Government sticks to development commitments
One element of the budget that didn’t actually make the Chancellor’s speech, but which is nonetheless important is that the Government chose to make clear that it was maintaining its commitment to meet its target for overseas aid. The TUC lobbied for that, like many others, and we welcome the decision.
Labour committed itself to meet the 0.7% of GNP UN target for overseas aid in its 2005 election manifesto. Aid spending in the UK has been increasing since 1997 – but it had fallen in the early 1990s under the Conservatives during the last recession. And everyone in the aid community has been dreading the reaction of UK politicians to a new recession. The Irish Government, for instance, cut overseas aid spending earlier this year, over the protest of aid charities and trade unions.
There are two reasons for maintaining commitments on overseas aid during a recession. First, overseas aid is a good thing in itself. It is not the only solution to global poverty, nor even the most sustainable (economic growth and trade, for example, are longer-term solutions, although overseas aid can assist with both). There is a moral imperative at work here.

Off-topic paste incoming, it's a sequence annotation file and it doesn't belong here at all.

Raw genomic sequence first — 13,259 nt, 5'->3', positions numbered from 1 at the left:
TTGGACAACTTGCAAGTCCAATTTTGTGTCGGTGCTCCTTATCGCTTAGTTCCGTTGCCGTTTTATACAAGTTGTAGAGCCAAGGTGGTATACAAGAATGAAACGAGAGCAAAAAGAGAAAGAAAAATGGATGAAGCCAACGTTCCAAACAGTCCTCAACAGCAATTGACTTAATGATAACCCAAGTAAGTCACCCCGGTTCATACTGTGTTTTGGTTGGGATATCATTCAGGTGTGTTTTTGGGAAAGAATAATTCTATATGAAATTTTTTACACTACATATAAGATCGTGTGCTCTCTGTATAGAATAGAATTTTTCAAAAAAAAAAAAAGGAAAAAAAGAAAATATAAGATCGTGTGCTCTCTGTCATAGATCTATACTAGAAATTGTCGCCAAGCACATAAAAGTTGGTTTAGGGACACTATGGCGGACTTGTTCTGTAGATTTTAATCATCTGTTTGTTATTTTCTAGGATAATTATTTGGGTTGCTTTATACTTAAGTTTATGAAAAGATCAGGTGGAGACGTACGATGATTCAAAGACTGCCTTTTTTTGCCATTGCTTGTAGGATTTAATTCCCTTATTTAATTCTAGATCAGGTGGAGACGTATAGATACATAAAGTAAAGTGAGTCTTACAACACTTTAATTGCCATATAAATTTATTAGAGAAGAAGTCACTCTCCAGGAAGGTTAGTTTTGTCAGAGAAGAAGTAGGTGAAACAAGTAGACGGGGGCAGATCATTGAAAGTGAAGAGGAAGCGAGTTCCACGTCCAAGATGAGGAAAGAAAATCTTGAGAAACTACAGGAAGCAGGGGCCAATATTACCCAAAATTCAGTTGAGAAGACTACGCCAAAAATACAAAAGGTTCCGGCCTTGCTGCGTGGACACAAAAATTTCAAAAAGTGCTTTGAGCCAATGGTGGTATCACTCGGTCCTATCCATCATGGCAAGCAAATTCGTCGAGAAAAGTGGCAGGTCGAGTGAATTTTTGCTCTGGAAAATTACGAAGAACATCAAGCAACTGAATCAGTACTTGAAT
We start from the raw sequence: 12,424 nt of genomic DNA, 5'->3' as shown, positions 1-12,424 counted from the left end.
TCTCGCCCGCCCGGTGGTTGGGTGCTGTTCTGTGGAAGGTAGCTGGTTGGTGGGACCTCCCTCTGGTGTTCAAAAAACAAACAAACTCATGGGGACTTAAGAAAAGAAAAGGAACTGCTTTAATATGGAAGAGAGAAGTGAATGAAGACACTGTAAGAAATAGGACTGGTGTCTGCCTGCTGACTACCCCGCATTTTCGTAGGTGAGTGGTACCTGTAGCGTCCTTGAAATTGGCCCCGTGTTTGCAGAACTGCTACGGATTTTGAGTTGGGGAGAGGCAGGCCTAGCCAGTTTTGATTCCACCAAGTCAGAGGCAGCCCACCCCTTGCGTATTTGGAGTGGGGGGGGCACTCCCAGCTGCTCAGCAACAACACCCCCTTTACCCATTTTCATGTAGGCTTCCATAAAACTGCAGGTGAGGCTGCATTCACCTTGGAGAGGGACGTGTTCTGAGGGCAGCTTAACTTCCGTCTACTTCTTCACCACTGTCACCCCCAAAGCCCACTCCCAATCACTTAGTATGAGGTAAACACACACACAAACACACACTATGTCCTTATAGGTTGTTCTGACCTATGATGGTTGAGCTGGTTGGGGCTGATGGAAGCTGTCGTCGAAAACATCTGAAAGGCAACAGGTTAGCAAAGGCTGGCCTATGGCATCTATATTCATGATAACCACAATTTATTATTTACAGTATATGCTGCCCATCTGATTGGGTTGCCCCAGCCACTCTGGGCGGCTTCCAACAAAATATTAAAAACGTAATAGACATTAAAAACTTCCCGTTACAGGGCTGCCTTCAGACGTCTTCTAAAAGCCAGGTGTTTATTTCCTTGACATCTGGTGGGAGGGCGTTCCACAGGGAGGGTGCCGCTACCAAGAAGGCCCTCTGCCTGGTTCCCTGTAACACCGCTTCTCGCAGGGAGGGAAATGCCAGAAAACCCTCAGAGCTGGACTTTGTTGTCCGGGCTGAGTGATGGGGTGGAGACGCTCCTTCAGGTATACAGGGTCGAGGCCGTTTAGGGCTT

But, secondly, overseas aid is one of the best ways of combating a global recession, especially if directed at social spending – schools, hospitals, water and sanitation, for example. For the same reason that fiscal stimuli in developed countries are important components of restoring domestic demand and stimulating growth, overseas aid produces an increase in demand in developing countries. The IMF has suggested that overseas aid has a greater effect than domestic fiscal stimuli.
So, the Government has resisted the immediate temptation to cut overseas development aid as part of its response to the recession for all the right reasons. Meeting the 0.7% of GNP target established by the United Nations, and so far met by very few governments, is morally right and economically effective.